Meadow Creek Park Emergency Planning and Information 

What is FEMA exactly - and what is their charter or responsibilities.

Many people think FEMA has a staff of trained - equipped – and standing ready personnel nation wide. This just isn’t the case, FEMA is a management vehicle for disasters. FEMA relies on volunteers and communities as the ‘first responders’ in a disaster.

To facilitate these management obligations they have developed what they call the ICS (Incident Command System). The 8 week CERT training includes a section on how to implement this ICS structure for any disaster situation.

 ICS was developed in the 1970s following a series of catastrophic fires in California's urban interface. Property damage ran into the millions, and many people died or were injured. The personnel assigned to determine the causes of these outcomes studied the case histories and discovered that response problems could rarely be attributed to lack of resources or failure of tactics. Surprisingly, studies found that response problems were far more likely to result from inadequate management than from any other single reason.

The Incident Command System:

 Is a standardized management tool for meeting the demands of small or large emergency or nonemergency situations.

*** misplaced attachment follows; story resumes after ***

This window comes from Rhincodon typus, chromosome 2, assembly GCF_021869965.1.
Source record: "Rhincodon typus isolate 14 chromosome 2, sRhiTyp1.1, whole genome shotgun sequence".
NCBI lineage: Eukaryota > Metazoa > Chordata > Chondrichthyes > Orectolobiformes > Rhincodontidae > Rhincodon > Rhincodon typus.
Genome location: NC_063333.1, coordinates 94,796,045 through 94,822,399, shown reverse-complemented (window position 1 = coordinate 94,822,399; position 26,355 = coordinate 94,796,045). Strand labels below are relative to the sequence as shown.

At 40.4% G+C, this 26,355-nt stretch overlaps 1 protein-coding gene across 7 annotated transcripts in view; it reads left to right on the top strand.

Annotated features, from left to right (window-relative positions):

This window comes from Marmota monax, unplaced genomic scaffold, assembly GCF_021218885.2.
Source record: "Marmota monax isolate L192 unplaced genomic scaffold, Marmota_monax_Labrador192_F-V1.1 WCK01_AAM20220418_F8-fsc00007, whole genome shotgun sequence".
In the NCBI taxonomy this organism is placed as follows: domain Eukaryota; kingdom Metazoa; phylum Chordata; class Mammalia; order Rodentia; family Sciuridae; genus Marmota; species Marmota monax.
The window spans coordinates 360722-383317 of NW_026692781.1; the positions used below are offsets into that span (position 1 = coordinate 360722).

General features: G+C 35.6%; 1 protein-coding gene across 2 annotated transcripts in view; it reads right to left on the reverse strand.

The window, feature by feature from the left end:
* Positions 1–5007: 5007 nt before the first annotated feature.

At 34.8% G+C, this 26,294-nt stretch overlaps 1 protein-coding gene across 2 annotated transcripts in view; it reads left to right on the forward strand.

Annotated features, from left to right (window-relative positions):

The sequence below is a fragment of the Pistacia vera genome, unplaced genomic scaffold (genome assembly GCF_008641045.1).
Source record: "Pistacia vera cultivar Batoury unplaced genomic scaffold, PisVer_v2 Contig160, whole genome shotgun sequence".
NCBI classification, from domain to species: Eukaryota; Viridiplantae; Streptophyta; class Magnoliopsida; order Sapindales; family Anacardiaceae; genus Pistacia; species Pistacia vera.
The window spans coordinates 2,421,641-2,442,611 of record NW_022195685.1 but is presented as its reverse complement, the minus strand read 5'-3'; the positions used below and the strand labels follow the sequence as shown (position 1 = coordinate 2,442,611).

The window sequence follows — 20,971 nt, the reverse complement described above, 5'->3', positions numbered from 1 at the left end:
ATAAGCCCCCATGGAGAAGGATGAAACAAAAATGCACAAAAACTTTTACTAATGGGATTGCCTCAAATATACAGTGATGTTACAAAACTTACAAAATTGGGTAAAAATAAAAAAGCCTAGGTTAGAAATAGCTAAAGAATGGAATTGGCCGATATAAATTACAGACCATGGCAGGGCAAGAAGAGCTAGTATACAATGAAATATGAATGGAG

Represents "best practices" and has become the standard for emergency management across the country.  

May be used for planned events, natural disasters, and acts of terrorism.

Is a key feature of the National Incident Management System (NIMS).

The ICS is a management system designed to enable effective and efficient domestic incident management by integrating a combination of facilities, equipment, personnel, procedures, and communications operating within a common organizational structure, designed to enable effective and efficient domestic incident management. A basic premise of ICS is that it is widely applicable. It is used to organize both near-term and long-term field-level operations for a broad spectrum of emergencies, from small to complex incidents, both natural and manmade. ICS is used by all levels of government—Federal, State, local, and tribal—as well as by many private-sector and nongovernmental organizations. ICS is also applicable across disciplines. It is normally structured to facilitate activities in five major functional areas: command, operations, planning, logistics, and finance and administration.

Their mission statement:

FEMA’s mission is to support our citizens and first responders to ensure that as a nation we work together to build, sustain and improve our capability to prepare for, protect against, respond to, recover from and mitigate all hazards.

 You can see their organizational structure here:

Regional office for WA:

Region X: AK, ID, OR, WA